Perhaps I had ambitions to be an MP - or an undertaker!

Friday, March 27, 2009


If you live to be one hundred, you've got it made. Very few people die past that age. (George Burns)


I took this photo when we were in Geneva a few years ago. The height of the Jet d’Eau fountain is 140m, and the water is forced up at the rate of 500 litres every second.


Last week I told you about Lesley’s dog Cody and his letter to a TV magazine.

But Cody is not the only clever pet in our family. Chocky who is Fiona’s dog was disappointed a few years ago with doggie Christmas crackers, and this is the e-mail she sent to the supplier Hawkin’s Bazaar :-


My name is Chocky and I’m a 10 year old border collie. Mum got me and my 2 pals some doggie Christmas crackers from Hawkins this year. We were really excited because we’ve never had those before. Our mums helped us to open them, and we were really pleased with the silent bangs, because we sometimes get frightened with the human crackers they have at Christmas.

My friend Cody (a basenji) really liked the whistle he got in the cracker. I got a hat that said Boss and my friend Basil (a bearded collie) got a lovely bowtie.

The only thing wrong was NONE of us got a corny doggie joke, and my mum told us we would get one. We looked for ages in case Cody had swallowed them, but Basil didn’t open his cracker till the next day and he definitely didn’t get one.

My mum wanted to write to you and ask for her money back - she said it was a swiz (is that some kind of sweetie?), but all we want is to hear some good doggie jokes.

Can you send us some?



There was a very apologetic reply from someone called Pops, and when replacement crackers arrived Chocky sent an e-mail of thanks.

This is my favourite photo of Chocky.



I had been playing piano in a 4-piece band when the leader bought a portable organ. That was the first time I had played an electronic organ and with my pipe organ training I soon felt at home with the instrument. The line-up of 2 trumpets, organ and drums was unusual but successful, for it lent itself to the style of music made popular by Herb Alpert and his Tijuana Brass.

The trumpet players were brothers. Jimmy had played for a number of years in the pit of the Glasgow Empire. David the younger one had been quite a child prodigy in his brother’s band, and had recently come back from London where he had worked for many years with the big bands. Now he was with Brian Fahey and the BBC Scottish Radio Orchestra.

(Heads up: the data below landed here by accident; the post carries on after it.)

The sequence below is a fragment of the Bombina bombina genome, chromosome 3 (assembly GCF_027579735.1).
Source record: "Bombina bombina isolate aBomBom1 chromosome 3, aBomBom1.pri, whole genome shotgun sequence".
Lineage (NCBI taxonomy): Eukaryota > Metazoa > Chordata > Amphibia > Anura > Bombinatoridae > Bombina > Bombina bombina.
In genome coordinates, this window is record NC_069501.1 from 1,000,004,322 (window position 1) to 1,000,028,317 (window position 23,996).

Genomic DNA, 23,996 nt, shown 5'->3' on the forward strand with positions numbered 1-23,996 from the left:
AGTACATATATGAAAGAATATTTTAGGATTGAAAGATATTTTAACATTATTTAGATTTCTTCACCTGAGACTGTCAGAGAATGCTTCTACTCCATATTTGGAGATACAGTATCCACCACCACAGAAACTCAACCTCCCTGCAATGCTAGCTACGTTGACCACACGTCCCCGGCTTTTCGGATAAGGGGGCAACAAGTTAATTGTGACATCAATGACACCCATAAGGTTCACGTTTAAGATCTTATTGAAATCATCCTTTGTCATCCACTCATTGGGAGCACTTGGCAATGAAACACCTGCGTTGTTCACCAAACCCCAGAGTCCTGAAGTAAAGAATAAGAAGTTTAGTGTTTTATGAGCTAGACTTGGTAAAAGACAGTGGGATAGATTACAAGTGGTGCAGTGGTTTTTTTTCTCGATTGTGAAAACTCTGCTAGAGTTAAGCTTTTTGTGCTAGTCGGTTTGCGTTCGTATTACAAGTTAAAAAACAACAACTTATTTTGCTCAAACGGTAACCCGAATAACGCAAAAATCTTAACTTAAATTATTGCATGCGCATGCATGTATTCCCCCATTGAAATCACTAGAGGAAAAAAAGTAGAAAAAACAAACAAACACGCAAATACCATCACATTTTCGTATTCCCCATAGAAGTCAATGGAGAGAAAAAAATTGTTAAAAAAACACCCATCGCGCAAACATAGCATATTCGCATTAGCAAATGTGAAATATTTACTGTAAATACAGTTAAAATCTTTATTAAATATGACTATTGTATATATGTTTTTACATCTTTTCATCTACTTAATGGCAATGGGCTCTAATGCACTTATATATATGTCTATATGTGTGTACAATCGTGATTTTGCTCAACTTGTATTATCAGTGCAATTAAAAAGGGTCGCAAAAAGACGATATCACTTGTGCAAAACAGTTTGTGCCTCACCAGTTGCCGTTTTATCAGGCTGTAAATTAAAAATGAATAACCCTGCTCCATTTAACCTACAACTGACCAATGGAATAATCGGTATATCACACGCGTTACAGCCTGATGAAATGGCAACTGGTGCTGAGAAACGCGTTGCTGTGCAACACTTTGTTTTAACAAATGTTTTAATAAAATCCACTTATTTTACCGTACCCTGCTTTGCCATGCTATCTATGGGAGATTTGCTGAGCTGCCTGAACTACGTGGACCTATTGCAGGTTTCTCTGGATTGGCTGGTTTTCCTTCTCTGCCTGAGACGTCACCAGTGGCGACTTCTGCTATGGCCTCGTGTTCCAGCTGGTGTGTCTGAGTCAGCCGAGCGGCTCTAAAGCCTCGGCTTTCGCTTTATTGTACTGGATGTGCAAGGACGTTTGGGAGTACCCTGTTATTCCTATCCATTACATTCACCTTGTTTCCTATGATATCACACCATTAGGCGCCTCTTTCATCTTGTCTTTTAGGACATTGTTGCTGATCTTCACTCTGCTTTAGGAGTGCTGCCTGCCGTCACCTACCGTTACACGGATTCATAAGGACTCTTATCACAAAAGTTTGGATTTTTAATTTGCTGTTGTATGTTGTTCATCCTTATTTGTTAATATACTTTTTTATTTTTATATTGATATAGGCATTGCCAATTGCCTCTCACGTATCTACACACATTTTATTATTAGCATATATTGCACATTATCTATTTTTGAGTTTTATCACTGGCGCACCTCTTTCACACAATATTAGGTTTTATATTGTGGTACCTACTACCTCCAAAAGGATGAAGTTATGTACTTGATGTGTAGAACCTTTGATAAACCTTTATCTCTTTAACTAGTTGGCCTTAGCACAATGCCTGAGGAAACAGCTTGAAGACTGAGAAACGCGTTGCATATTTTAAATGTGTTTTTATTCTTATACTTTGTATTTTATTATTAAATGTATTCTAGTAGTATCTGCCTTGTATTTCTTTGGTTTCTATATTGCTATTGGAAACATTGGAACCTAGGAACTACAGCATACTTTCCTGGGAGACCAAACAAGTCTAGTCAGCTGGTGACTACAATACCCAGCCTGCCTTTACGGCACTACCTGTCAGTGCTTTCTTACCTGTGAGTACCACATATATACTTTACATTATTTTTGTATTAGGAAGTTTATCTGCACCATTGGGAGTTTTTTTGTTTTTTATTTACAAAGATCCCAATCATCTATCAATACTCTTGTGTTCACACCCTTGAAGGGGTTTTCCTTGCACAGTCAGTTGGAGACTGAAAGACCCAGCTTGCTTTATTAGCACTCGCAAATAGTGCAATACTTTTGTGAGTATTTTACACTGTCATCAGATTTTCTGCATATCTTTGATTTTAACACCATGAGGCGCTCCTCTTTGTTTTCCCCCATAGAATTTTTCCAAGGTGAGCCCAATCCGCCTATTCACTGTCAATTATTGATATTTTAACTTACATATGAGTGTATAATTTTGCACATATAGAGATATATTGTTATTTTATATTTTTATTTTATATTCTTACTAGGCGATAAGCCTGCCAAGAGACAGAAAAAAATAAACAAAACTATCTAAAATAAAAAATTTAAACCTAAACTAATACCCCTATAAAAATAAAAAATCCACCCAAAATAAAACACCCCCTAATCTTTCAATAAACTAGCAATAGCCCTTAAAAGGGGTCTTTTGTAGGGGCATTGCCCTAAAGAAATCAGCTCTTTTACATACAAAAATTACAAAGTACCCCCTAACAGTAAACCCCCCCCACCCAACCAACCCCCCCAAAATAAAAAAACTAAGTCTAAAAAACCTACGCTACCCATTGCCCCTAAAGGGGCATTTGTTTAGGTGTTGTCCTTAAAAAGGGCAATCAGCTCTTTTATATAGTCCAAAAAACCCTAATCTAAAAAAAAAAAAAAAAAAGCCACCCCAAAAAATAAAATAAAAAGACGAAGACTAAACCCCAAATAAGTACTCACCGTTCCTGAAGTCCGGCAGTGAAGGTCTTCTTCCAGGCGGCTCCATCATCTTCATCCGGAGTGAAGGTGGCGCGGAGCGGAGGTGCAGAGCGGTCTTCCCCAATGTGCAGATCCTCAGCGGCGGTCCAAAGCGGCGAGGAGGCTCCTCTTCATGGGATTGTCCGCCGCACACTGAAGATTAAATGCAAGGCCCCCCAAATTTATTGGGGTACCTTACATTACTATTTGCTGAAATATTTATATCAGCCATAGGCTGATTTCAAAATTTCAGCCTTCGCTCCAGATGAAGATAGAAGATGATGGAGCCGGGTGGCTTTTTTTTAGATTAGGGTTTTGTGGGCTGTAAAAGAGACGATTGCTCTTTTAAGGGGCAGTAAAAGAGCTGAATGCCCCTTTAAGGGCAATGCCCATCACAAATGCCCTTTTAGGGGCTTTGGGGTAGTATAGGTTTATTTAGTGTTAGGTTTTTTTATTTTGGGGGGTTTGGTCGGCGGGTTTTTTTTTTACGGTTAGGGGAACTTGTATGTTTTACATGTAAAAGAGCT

There are lots of stories about David. Both he and Jimmy stood while playing, with their drinks on the floor at their feet. Of course accidents frequently occurred and sometimes the stage was awash with beer. One night between numbers David was heard saying to his brother, “Let’s change places now. I’ll play in the deep end.”

When David moved from London he brought his English wife and young family with him. However, some years later, when he was playing a lot in Glasgow, he came home from a job and found his house literally empty - his wife, children and furniture gone! She apparently had had enough and had gone back to London.

At that time Jimmy was the conductor of the Kirkintilloch Players Club Orchestra, later to become the Kirkintilloch Variety Orchestra, and our daughters Margaret (viola) and Fiona (clarinet), and myself (piano) were members.

One occasion stands out from those dance band days. The Musicians Union held a charity dance when all the local bands took part. David had invited some of his pals from the BBC Orchestra, and I felt very honoured to join them on piano in a jam session.


Here’s a reminder of the Tijuana Brass style - “Mexican Shuffle”. If the music doesn’t appeal to you, perhaps the pictures will.


WHEN I WAS SMALL fashions were very different. Few women smoked cigarettes and those who did would probably belong to the younger set. Women didn’t go into pubs and for most of them the New Year would be the only time they had an alcoholic drink. It’s true that there were pubs in Glasgow which had a small bar marked “Ladies Only”. Older women all wore long black dresses which stretched down to their feet, and, when outside, always wore a hat.

Of course it was unusual to see a man outside with his head uncovered. There were all kinds of hats, but for the average working man the cap or bunnet was favoured. A popular accessory for some were spats worn round the ankles, and they would be kept for special occasions. For golfers plus fours seemed to be a necessity.

There had been a fashion for men to carry a walking stick or cane. This had been popular even among young men, but I remember it was men of my father’s age and older who would have a walking stick. And some women had them as well.

In those far-off days Sunday afternoon was a popular time for taking a walk. Most families I knew would have been to church in the morning, and, providing the weather was fine, would be out for a walk in the afternoon. There were a number of favourite walks, and many people would combine the outing with a visit to relatives. I must mention that a great number of folk went faithfully every Sunday afternoon to the cemetery.


This is a little poem by William Blake (1757-1827)

A flower was offered to me,
Such a flower as May never bore;
But I said "I've a pretty rose tree,"
And I passed the sweet flower o'er.

Then I went to my pretty rose tree,
To tend her by day and by night;
But my rose turned away with jealousy,
And her thorns were my only delight.


This is a very striking work “The Icebergs” by the American landscape painter Frederick Edwin Church (1826-1900)


Finally, here are two crazy musicians - Aleksey Igudesman and Sebastian Gurtier with the Upper Austrian Youth Orchestra. Just a bit of nonsense, but the music is well played.


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